Disclaimer: Information in questions, answers, and other posts on this site ("Posts") comes from individual users, not JustAnswer; JustAnswer is not responsible for Posts. Posts are for general information, are not intended to substitute for informed professional advice (medical, legal, veterinary, financial, etc.), or to establish a professional-client relationship. The site and services are provided "as is" with no warranty or representations by JustAnswer regarding the qualifications of Experts. To see what credentials have been verified by a third-party service, please click on the "Verified" symbol in some Experts' profiles. JustAnswer is not intended or designed for EMERGENCY questions which should be directed immediately by telephone or in-person to qualified professionals.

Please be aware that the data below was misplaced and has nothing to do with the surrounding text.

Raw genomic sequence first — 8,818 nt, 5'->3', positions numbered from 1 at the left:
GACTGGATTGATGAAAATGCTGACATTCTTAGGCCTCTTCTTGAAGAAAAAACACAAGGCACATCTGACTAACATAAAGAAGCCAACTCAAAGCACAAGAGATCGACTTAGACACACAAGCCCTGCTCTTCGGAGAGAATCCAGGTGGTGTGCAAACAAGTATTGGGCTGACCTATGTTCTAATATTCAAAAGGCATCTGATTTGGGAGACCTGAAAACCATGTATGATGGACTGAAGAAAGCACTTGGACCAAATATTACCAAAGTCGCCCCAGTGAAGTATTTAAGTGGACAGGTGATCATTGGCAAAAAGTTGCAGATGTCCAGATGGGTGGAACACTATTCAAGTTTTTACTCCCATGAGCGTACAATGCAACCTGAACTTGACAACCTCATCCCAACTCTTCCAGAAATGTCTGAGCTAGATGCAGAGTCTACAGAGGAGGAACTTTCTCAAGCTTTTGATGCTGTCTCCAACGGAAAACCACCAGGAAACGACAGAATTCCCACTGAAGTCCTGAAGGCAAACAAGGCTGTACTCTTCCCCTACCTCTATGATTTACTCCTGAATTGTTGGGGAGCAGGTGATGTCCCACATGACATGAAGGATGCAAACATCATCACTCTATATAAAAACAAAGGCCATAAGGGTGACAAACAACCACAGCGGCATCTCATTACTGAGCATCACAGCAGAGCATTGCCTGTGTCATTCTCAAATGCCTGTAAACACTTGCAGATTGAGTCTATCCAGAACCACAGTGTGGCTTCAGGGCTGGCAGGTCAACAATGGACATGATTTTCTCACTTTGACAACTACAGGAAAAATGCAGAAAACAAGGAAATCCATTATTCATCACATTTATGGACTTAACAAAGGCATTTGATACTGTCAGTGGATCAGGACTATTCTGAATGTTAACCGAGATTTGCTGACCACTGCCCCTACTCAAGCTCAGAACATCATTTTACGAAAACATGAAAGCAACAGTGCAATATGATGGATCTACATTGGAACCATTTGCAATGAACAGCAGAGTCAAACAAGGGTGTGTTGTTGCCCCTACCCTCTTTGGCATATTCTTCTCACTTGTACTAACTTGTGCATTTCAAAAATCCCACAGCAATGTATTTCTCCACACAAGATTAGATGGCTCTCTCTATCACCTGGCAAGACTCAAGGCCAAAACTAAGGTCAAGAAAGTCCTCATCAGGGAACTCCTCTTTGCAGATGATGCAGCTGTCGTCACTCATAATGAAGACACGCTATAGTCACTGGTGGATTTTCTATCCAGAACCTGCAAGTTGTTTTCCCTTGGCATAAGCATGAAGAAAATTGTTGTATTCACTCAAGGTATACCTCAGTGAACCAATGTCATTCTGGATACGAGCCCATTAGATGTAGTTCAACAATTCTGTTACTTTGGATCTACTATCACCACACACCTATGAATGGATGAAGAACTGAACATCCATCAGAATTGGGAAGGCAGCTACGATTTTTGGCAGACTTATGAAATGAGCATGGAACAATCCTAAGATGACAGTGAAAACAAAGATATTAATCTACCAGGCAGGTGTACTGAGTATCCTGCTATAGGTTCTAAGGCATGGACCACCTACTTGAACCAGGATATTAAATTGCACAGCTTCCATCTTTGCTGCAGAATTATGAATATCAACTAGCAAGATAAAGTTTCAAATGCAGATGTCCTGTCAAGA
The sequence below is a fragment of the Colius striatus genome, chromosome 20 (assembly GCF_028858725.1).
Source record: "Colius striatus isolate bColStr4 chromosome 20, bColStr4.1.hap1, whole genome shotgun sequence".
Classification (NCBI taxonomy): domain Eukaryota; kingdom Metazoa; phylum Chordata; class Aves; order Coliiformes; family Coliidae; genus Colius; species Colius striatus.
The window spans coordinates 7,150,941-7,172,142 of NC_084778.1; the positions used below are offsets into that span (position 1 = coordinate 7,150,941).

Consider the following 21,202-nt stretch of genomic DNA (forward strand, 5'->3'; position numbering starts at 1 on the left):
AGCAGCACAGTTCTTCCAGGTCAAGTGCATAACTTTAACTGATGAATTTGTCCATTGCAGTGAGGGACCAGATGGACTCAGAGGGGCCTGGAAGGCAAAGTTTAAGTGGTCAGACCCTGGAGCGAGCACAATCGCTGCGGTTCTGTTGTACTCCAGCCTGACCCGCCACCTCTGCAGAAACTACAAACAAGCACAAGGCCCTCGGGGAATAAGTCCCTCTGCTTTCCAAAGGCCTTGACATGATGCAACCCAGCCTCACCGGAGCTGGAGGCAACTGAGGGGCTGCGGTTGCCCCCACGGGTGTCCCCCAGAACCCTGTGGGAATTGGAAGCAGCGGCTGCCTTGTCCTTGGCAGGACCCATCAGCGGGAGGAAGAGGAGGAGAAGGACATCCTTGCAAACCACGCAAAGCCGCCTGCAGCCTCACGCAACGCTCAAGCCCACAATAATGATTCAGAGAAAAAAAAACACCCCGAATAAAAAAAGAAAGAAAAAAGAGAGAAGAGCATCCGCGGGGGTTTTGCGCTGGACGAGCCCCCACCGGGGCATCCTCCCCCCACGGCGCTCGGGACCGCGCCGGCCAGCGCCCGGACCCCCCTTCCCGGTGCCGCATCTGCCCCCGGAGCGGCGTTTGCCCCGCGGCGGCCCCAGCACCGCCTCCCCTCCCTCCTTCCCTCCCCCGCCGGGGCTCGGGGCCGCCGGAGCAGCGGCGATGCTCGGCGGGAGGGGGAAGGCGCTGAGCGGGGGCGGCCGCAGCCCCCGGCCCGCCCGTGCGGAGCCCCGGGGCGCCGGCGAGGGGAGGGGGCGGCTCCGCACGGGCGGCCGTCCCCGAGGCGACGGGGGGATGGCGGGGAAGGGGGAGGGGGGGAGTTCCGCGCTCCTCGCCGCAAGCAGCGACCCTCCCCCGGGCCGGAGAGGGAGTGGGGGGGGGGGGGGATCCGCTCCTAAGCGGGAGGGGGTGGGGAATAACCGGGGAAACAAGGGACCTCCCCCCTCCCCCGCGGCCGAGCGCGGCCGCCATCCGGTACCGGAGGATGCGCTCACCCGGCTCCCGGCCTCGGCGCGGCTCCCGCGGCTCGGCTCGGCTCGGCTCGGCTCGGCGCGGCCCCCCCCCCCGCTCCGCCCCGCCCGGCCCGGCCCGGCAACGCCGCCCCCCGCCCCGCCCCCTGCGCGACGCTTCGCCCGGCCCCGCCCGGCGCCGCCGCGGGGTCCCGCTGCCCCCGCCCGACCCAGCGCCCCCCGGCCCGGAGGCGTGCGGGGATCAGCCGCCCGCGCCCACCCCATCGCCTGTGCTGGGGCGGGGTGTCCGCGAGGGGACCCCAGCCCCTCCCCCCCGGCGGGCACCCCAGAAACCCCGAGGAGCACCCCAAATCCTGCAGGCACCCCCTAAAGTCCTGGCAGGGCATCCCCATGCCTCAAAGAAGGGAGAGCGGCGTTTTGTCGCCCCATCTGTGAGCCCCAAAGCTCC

Acne is often present. Acne conglobata is a particularly severe form of acne that can develop during steroid abuse or even after the drug has been discontinued. Infections are a common side effect of steroid abuse because of needle sharing and unsanitary techniques used when injecting the drugs into the skin. These are similar risks to IV drug abusers with increased potential to acquire blood-borne infections such as hepatitis and HIV/AIDS . Skin abscesses may occur at injection sites and may spread to other organs of the body. Endocarditis or an infection of the heart valves is not uncommon.
Typical teenage acne, so-called acne vulgaris, is characterized by three types of lesions: the comedo or blackhead; the inflammatory papule; and the pustule or pimple. Drug induced-acne can be difficult to distinguish from other sorts of acne except for the fact that it was not present prior to taking the drug. Machinists exposed to insoluble cutting oils can develop comedones at the sites of exposure. Inflammatory lesions may be less prominent. Acne can also be a part of certain hormonal problems caused by the overproduction of androgens.